What is an Index?


A stock index is a compilation of several stock prices into a single number. Indexes come in various shapes and sizes. Some are broad-based and measure moves in diverse markets. Others are narrow-based and measure more specific industry sectors of the marketplace.

It is not the average number of stocks that that determines if an index is broad-based or narrow-based. Rather, it is the diversity of the underlying securities and their market coverage. Different stock indexes are calculated in different ways. Even where indexes are based on identical securities, they may measure the relevant market differently because of differences in methods of calculation.


An index can be constructed so that weightings are biased toward the securities of larger companies. This method of calculation is known as capitalization-weighted. To calculate index value, the market price of each component security is multiplied by the number of shares outstanding. This allows a security's size and capitalization to have a greater impact on the value of the index.

Equal Dollar-Weighted

Another type of index is known as equal dollar-weighted. This index assumes an equal number of shares of each component stock. It is calculated by first establishing an aggregate market value for every component security of the index. Then, by  dividing the aggregate market value by the current market price of the security. This determines the number of shares of each security. This method of calculation does not give more weight to price changes of the more highly capitalized component securities.

Other Types

An index can also be a simple average. It can be calculated by adding up the prices of the index’s securities and dividing by the number of securities, disregarding numbers of shares outstanding. Another type measures daily percentage movements of prices by averaging the percentage price changes of all securities included in the index.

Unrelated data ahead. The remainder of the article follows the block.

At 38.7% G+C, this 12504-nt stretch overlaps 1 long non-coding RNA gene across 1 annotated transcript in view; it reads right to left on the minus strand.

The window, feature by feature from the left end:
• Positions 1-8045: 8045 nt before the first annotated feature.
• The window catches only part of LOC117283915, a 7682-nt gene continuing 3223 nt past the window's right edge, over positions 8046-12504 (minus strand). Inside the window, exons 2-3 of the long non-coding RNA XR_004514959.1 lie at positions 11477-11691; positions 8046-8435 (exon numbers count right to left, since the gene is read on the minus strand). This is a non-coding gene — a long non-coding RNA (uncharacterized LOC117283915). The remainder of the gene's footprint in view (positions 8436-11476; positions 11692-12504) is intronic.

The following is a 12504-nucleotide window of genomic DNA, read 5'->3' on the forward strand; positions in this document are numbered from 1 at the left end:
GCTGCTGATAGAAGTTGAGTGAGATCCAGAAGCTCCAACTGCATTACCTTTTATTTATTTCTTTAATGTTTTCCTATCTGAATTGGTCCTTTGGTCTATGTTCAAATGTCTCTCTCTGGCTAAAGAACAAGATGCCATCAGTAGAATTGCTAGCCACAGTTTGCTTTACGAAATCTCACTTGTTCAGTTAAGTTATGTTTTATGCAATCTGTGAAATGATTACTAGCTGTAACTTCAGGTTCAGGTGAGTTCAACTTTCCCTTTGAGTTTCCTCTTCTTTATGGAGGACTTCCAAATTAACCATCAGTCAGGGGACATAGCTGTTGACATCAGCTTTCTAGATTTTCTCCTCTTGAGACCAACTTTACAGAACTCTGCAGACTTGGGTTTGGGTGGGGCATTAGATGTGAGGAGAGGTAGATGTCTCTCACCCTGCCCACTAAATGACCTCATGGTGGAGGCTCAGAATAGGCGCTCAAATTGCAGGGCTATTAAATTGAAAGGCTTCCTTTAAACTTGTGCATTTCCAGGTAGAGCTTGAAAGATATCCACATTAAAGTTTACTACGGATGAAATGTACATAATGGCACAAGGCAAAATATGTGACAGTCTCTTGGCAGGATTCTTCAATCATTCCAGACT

Adjustments & Accuracy

Securities may be dropped from an index because of events such as mergers and liquidations or because a particular security is no longer considered representative of the types of stocks in the index. Securities may also be added to an index occasionally.

Adjustments to indexes might be made because of substitutions or following the issuance of new stock by a component security. Such adjustments and other similar changes are within the discretion of the index’s publisher. They will not usually cause any adjustment in the terms of outstanding index options. However, an adjustment panel has authority to make adjustments if the publisher of the underlying index makes a change in the index's composition or method of calculation that, in the panel's determination, may cause significant discontinuity in the index level.

Finally, an equity index is accurate only to the extent that:

  • The component securities in the index are being traded.
  • The prices of these securities are being promptly reported.
  • The market prices of these securities, as measured by the index, reflect price movements in the relevant markets.

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